LOUISVILLE, Ky. - Weeping relatives of a murdered Iraqi family confronted the killer yesterday in a U.S. courtroom and said he deserved to die.
The object of their outrage, former Pfc. Steven Dale Green, convicted of murder and rape, apologized and said he would face "God's justice."
In a hearing that turned emotional at times, surviving members of the Janabi family gestured and questioned Green, convicted earlier this month of killing four people in Iraq.
Hajia al-Janabi, the grandmother of two victims, tried to approach Green at the defense table. As federal marshals led her back to the gallery, she shouted: "I just want to see him! I just want to see him! You have no mercy!"
Green, speaking publicly for the first time since his arrest nearly three years ago, told his victims' relatives that he would face "God's justice" after spending the rest of his life in prison. The statement came as part of a sentencing hearing for Green, 24, of Midland, Texas. The rest of the hearing and formal sentencing are scheduled for Sept. 4.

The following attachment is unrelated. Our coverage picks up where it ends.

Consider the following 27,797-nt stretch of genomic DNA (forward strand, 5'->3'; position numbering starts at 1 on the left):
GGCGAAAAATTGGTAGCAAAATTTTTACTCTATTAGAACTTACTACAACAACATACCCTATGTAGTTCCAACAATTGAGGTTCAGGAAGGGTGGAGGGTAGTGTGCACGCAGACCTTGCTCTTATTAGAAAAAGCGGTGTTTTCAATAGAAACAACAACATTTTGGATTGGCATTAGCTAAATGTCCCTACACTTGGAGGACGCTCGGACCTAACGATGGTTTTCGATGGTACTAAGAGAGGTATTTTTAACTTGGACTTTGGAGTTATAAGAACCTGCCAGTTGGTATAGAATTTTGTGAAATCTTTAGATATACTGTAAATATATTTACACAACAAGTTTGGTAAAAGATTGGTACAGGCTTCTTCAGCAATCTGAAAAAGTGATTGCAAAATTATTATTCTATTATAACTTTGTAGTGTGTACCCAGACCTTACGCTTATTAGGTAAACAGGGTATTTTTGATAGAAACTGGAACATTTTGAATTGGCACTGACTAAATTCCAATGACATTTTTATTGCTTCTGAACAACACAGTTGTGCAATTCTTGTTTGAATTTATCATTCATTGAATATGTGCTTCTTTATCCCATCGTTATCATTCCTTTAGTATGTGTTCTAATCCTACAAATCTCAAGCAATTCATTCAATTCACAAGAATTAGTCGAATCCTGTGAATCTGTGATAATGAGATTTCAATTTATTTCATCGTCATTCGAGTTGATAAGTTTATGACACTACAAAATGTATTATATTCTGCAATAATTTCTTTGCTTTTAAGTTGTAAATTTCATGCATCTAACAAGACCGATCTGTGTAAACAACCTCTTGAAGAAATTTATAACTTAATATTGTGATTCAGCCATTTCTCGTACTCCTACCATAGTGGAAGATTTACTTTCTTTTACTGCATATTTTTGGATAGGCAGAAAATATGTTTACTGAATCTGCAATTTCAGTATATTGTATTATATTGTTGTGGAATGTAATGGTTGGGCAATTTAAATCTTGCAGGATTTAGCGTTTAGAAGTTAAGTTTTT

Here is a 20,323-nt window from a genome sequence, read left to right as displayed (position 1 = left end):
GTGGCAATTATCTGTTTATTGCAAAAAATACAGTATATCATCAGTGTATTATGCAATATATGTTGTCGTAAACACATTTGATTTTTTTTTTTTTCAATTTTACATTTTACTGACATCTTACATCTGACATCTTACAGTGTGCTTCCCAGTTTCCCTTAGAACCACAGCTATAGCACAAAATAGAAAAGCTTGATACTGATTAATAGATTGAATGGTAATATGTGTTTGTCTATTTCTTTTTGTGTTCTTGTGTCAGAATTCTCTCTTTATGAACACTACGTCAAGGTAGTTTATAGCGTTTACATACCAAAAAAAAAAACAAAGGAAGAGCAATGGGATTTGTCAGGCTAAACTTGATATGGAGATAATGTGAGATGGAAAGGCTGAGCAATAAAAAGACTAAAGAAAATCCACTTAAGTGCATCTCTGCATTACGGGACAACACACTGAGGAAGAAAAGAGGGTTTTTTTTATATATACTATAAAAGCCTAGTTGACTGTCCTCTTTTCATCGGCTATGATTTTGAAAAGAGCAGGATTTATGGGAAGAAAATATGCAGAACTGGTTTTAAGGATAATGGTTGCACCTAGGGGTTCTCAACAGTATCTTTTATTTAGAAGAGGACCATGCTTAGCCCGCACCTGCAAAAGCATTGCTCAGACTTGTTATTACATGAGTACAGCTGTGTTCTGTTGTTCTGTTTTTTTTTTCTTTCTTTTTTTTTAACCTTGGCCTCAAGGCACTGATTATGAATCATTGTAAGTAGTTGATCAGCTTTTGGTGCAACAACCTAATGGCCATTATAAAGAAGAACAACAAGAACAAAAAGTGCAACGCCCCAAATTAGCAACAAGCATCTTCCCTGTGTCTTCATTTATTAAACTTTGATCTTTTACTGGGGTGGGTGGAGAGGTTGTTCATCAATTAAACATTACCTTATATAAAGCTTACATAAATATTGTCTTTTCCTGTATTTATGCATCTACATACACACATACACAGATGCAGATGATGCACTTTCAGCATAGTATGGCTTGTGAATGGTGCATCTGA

"When I die, I'll be in God's hands," Green said. "In the kingdom of God, there will be justice, and whatever I deserve, I'll get."
A civilian jury convicted Green on May 7 of multiple counts, including conspiracy, rape, and murder in the March 12, 2006, killings of Abeer al-Janabi, 14, and her father, mother, and 6-year-old sister near Mahmoudiya, about 20 miles south of Baghdad.
The jury failed to agree on a sentence for Green, meaning he automatically receives life imprisonment without parole. He could have been sentenced to death.
During Green's nearly four-week trial, witnesses described how he and three other soldiers went to the Janabi home, where Green shot Abeer's father, Kassem; her mother, Fahkriya; and her younger sister, Hadeel, while two soldiers raped Abeer in the next room.
After shooting the family members, Green became the third soldier to rape Abeer before shooting her in the head. Her body was lit on fire.
Green had been assigned to the Fort Campbell, Ky.-based 101st Airborne Division. He was discharged from the Army in May 2006 with a personality disorder. Because he was arrested after being discharged, he was tried in civilian court.